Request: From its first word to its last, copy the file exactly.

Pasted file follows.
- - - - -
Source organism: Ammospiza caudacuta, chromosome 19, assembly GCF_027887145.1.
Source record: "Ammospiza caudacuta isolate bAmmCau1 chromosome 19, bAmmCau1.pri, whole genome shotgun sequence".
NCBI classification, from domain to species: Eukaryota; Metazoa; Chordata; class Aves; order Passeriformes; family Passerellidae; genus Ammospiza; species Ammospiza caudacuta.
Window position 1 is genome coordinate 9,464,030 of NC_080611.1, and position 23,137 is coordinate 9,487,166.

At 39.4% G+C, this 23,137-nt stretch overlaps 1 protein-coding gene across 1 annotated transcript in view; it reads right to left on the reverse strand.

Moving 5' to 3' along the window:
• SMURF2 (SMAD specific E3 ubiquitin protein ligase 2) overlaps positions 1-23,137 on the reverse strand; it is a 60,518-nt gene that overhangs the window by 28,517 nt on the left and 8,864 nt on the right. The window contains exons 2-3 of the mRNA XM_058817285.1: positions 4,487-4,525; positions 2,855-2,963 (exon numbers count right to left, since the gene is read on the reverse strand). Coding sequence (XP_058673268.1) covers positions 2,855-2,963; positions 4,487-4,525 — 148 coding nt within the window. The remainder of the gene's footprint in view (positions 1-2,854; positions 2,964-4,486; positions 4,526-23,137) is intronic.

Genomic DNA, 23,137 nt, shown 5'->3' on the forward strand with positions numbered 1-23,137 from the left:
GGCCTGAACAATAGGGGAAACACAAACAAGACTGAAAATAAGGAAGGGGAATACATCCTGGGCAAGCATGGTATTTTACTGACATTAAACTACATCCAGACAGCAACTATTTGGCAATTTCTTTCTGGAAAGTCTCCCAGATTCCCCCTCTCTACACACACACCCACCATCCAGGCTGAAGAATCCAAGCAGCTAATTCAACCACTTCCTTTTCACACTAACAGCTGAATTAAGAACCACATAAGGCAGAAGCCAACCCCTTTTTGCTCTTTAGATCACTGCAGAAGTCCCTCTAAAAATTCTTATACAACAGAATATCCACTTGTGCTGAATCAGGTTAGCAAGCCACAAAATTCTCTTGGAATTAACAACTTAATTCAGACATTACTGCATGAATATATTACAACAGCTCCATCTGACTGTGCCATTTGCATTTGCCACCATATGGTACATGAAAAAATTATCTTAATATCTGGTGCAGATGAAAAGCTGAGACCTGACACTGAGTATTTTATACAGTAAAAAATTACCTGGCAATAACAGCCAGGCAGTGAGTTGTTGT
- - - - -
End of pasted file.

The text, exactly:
Source organism: Ammospiza caudacuta, chromosome 19, assembly GCF_027887145.1.
Source record: "Ammospiza caudacuta isolate bAmmCau1 chromosome 19, bAmmCau1.pri, whole genome shotgun sequence".
NCBI classification, from domain to species: Eukaryota; Metazoa; Chordata; class Aves; order Passeriformes; family Passerellidae; genus Ammospiza; species Ammospiza caudacuta.
Window position 1 is genome coordinate 9,464,030 of NC_080611.1, and position 23,137 is coordinate 9,487,166.

At 39.4% G+C, this 23,137-nt stretch overlaps 1 protein-coding gene across 1 annotated transcript in view; it reads right to left on the reverse strand.

Moving 5' to 3' along the window:
• SMURF2 (SMAD specific E3 ubiquitin protein ligase 2) overlaps positions 1-23,137 on the reverse strand; it is a 60,518-nt gene that overhangs the window by 28,517 nt on the left and 8,864 nt on the right. The window contains exons 2-3 of the mRNA XM_058817285.1: positions 4,487-4,525; positions 2,855-2,963 (exon numbers count right to left, since the gene is read on the reverse strand). Coding sequence (XP_058673268.1) covers positions 2,855-2,963; positions 4,487-4,525 — 148 coding nt within the window. The remainder of the gene's footprint in view (positions 1-2,854; positions 2,964-4,486; positions 4,526-23,137) is intronic.

Genomic DNA, 23,137 nt, shown 5'->3' on the forward strand with positions numbered 1-23,137 from the left:
GGCCTGAACAATAGGGGAAACACAAACAAGACTGAAAATAAGGAAGGGGAATACATCCTGGGCAAGCATGGTATTTTACTGACATTAAACTACATCCAGACAGCAACTATTTGGCAATTTCTTTCTGGAAAGTCTCCCAGATTCCCCCTCTCTACACACACACCCACCATCCAGGCTGAAGAATCCAAGCAGCTAATTCAACCACTTCCTTTTCACACTAACAGCTGAATTAAGAACCACATAAGGCAGAAGCCAACCCCTTTTTGCTCTTTAGATCACTGCAGAAGTCCCTCTAAAAATTCTTATACAACAGAATATCCACTTGTGCTGAATCAGGTTAGCAAGCCACAAAATTCTCTTGGAATTAACAACTTAATTCAGACATTACTGCATGAATATATTACAACAGCTCCATCTGACTGTGCCATTTGCATTTGCCACCATATGGTACATGAAAAAATTATCTTAATATCTGGTGCAGATGAAAAGCTGAGACCTGACACTGAGTATTTTATACAGTAAAAAATTACCTGGCAATAACAGCCAGGCAGTGAGTTGTTGT